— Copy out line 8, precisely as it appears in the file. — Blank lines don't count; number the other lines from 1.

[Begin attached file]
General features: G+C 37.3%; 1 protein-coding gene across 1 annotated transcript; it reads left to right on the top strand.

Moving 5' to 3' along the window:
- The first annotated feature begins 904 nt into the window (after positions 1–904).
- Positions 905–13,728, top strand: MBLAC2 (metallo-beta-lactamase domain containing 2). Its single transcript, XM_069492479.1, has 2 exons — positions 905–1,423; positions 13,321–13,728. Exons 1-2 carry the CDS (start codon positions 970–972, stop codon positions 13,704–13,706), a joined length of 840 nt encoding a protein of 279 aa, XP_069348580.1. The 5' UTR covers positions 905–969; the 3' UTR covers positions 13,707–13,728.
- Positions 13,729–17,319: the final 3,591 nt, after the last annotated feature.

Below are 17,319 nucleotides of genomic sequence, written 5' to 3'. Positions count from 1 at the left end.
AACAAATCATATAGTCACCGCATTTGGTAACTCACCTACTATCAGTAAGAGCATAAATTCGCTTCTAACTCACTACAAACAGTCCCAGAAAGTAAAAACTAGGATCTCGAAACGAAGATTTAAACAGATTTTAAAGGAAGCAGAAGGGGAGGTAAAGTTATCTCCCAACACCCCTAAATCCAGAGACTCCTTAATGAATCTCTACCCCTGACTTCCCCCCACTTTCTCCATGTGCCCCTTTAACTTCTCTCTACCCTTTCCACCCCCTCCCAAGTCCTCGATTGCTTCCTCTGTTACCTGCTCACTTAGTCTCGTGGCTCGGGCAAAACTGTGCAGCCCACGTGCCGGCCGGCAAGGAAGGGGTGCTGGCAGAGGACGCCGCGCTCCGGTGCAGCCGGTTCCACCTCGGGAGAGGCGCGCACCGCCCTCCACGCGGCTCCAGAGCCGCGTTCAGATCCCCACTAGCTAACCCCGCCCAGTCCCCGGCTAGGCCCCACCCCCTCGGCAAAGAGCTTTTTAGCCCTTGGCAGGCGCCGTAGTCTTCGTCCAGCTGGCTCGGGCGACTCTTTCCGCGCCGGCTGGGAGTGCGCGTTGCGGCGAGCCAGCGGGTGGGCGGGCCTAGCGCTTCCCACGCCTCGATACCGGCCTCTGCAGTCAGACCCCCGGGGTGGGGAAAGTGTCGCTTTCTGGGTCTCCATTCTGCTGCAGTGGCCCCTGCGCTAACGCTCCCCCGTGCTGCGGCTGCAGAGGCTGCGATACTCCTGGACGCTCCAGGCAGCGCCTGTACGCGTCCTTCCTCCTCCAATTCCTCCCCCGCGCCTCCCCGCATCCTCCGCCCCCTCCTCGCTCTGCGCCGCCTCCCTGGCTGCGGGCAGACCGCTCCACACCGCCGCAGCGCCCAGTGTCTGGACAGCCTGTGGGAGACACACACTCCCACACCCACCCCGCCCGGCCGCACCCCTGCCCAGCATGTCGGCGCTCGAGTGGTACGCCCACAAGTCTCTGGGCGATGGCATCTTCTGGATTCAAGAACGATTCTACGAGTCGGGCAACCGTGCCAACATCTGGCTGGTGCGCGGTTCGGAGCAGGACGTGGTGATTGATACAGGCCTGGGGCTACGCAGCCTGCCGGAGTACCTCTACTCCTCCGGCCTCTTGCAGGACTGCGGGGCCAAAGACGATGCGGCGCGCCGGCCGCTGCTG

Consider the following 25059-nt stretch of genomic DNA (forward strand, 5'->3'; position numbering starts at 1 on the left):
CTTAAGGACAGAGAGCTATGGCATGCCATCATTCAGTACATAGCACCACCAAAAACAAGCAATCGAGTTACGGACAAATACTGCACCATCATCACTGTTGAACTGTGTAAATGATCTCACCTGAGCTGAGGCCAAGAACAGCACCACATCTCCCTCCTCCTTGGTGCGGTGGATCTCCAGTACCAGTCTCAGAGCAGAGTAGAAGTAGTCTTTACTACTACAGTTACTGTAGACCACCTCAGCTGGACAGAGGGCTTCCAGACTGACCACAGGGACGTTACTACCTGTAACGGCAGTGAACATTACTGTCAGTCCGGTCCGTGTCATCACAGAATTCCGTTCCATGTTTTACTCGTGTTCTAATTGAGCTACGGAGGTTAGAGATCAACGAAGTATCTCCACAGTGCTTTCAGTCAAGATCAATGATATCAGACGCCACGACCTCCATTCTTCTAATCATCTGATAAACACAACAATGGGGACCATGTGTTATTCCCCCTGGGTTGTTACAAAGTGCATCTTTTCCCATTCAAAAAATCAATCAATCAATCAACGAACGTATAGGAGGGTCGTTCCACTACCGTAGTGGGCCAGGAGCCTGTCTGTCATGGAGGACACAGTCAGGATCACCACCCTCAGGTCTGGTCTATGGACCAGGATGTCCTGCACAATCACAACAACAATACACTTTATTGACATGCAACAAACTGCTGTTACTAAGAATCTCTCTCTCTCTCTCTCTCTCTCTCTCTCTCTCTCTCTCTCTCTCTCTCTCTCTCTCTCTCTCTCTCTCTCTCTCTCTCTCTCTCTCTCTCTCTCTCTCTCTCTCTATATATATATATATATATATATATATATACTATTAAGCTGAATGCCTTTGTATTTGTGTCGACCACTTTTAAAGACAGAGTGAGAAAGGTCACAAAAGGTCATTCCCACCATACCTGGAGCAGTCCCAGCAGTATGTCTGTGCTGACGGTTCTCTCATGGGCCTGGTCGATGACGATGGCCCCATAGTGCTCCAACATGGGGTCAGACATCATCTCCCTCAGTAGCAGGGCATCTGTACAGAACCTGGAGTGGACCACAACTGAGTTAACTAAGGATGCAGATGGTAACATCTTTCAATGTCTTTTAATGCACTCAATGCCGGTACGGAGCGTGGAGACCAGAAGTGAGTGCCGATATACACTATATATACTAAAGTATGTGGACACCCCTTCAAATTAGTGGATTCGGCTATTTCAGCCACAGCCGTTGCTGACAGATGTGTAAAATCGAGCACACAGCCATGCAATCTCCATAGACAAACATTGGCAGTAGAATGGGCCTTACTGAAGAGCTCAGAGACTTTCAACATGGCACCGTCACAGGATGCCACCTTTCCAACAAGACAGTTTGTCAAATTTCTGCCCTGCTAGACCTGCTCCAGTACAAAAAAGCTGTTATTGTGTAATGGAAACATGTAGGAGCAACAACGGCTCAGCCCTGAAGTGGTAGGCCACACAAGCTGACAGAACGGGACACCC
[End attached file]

Consider the following 25059-nt stretch of genomic DNA (forward strand, 5'->3'; position numbering starts at 1 on the left):